Steven L. Finkelstein, Mimi Song, Peter Behroozi, Rachel S. Somerville, Casey Papovich, Miloš Milosavljević, Avishai Dekel, Desika Narayanan, Matthew L.N. Ashby, Asantha Cooray, Giovanni G. Fazio, Henry C. Ferguson, Anton M. Koekemoer, Brett Salmon, S. P. Willner

Research output: Contribution to journalArticlepeer-review

46 Scopus citations


Recent observations have shown that the characteristic luminosity of the rest-frame ultraviolet (UV) luminosity function does not significantly evolve at 4 < z < 7 and is approximately We investigate this apparent non-evolution by examining a sample of 173 bright, MUV < -21 galaxies at z = 4-7, analyzing their stellar populations and host halo masses. Including deep Spitzer/IRAC imaging to constrain the rest-frame optical light, we find that galaxies at z = 4-7 have similar stellar masses of log(M/Mo) = 9.6-9.9 and are thus relatively massive for these high redshifts. However, bright galaxies at z = 4-7 are less massive and have younger inferred ages than similarly bright galaxies at z = 2-3, even though the two populations have similar star formation rates and levels of dust attenuation for a fixed dust-attenuation curve. Matching the abundances of these bright z = 4-7 galaxies to halo mass functions from the Bolshoi ΛCDM simulation implies that the typical halo masses in galaxies decrease from log(Mh/Mo) = 11.9 at z = 4 to log(Mh/Mo) = 11.4 at z = 7. Thus, although we are studying galaxies at a similar stellar mass across multiple redshifts, these galaxies live in lower mass halos at higher redshift. The stellar baryon fraction in galaxies in units of the cosmic mean Ωbm rises from 5.1% at z = 4 to 11.7% at z = 7; this evolution is significant at the ∼3σ level. This rise does not agree with simple expectations of how galaxies grow, and implies that some effect, perhaps a diminishing efficiency of feedback, is allowing a higher fraction of available baryons to be converted into stars at high redshifts.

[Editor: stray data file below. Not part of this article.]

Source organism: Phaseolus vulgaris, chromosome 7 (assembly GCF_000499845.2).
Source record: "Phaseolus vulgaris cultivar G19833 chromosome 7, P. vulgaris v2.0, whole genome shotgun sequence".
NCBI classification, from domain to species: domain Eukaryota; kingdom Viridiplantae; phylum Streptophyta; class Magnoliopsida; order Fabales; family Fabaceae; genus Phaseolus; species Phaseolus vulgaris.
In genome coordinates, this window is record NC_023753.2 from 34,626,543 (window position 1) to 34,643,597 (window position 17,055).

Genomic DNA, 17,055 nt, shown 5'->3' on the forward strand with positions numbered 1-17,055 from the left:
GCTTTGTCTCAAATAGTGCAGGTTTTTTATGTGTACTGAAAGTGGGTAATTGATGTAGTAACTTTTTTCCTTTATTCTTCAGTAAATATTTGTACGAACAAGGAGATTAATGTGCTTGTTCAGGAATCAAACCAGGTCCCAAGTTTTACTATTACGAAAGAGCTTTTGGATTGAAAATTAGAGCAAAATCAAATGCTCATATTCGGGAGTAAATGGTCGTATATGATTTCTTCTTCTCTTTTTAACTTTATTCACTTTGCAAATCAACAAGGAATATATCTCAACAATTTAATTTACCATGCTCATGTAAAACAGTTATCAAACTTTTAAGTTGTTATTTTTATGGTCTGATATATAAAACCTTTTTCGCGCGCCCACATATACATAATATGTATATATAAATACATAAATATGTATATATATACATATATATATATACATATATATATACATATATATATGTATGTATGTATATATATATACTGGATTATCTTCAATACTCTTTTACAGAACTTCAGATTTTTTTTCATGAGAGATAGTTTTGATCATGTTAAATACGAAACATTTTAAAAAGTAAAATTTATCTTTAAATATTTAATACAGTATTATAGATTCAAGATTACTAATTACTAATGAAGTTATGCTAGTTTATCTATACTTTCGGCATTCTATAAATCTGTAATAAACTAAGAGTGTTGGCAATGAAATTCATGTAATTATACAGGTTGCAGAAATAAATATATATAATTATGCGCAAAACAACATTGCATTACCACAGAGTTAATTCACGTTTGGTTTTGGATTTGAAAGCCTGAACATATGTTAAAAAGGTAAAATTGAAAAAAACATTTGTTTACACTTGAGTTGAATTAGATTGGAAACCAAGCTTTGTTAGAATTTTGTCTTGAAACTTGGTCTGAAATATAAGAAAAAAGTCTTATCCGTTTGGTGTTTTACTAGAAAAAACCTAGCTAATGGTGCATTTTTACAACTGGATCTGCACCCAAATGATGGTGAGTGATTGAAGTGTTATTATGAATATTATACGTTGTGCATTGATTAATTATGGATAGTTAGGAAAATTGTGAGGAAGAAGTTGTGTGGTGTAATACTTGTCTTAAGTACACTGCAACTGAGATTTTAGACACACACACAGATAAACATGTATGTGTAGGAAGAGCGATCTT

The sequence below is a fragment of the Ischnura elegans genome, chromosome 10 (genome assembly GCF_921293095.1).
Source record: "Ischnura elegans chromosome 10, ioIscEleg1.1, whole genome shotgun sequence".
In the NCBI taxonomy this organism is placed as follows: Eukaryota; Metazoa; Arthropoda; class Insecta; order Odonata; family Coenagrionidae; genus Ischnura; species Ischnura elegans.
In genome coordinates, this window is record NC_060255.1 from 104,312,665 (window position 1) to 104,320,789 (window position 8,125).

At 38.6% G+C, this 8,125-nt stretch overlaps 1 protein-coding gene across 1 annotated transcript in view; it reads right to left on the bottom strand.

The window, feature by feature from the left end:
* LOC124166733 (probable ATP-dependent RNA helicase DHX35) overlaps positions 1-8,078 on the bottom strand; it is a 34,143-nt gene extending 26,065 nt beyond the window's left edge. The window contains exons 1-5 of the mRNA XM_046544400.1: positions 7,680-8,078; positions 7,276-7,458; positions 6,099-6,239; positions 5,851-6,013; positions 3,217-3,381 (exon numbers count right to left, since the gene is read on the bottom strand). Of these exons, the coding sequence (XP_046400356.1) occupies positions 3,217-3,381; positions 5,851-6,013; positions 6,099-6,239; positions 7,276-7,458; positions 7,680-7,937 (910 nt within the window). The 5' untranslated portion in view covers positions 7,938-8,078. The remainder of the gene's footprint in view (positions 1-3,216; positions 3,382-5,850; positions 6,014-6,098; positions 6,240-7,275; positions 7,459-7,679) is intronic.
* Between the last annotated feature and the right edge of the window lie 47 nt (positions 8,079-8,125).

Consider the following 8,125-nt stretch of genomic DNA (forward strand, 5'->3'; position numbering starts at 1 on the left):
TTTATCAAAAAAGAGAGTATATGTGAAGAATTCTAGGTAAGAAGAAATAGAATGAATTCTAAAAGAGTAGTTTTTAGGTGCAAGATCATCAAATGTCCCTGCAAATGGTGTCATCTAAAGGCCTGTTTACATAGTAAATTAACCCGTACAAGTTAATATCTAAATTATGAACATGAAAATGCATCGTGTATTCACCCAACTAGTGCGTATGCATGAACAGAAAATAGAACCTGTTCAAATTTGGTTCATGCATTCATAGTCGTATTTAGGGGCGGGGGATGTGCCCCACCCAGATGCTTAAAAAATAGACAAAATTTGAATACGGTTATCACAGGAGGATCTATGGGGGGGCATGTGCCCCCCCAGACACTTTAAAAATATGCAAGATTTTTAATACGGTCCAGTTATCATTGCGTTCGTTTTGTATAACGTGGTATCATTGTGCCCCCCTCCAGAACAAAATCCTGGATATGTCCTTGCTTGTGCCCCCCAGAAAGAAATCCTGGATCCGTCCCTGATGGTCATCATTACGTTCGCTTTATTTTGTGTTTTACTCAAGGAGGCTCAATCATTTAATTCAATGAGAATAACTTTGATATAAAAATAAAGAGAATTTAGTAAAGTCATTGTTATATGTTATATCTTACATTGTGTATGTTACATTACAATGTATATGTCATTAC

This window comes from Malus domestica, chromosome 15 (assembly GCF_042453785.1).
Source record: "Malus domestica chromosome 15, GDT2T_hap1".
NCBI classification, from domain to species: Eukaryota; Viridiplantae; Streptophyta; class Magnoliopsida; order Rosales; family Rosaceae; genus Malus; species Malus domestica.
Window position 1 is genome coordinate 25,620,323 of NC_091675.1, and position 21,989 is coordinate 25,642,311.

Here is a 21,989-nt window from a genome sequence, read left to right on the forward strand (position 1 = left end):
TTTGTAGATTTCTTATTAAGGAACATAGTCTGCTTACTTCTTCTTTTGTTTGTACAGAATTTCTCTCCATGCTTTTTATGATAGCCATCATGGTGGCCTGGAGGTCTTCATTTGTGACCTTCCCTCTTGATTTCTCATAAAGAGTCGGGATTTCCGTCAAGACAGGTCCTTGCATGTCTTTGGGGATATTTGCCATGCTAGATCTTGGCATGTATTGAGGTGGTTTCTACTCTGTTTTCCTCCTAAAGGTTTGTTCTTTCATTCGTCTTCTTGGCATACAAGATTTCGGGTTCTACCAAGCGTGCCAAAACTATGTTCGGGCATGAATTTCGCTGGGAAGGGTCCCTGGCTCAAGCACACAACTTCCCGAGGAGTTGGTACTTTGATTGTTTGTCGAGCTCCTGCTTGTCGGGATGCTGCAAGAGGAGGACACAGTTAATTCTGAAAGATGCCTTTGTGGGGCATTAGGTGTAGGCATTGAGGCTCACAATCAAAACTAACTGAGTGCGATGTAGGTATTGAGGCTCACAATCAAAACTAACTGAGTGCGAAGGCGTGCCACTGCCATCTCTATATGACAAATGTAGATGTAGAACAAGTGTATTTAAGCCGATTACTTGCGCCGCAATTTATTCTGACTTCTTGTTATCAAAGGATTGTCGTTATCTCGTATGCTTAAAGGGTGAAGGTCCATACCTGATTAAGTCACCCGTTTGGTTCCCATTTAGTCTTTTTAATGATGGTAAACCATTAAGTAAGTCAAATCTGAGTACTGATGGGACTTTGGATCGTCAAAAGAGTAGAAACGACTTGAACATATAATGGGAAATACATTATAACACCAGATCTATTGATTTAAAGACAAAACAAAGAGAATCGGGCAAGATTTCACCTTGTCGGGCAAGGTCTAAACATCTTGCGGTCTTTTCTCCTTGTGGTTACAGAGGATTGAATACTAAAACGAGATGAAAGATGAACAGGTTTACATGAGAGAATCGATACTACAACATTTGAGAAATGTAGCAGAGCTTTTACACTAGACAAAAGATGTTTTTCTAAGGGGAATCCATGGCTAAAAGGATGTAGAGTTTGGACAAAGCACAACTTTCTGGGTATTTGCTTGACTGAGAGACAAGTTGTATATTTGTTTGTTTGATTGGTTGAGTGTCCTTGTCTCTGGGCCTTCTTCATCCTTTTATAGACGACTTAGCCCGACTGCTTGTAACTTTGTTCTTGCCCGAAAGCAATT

Original languageEnglish (US)
Article number95
JournalAstrophysical Journal
Issue number2
StatePublished - Dec 1 2015

All Science Journal Classification (ASJC) codes

  • Astronomy and Astrophysics
  • Space and Planetary Science


  • early universe
  • galaxies: evolution
  • galaxies: formation
  • galaxies: high-redshift
  • ultraviolet: galaxies


Dive into the research topics of 'AN INCREASING STELLAR BARYON FRACTION in BRIGHT GALAXIES at HIGH REDSHIFT'. Together they form a unique fingerprint.

Cite this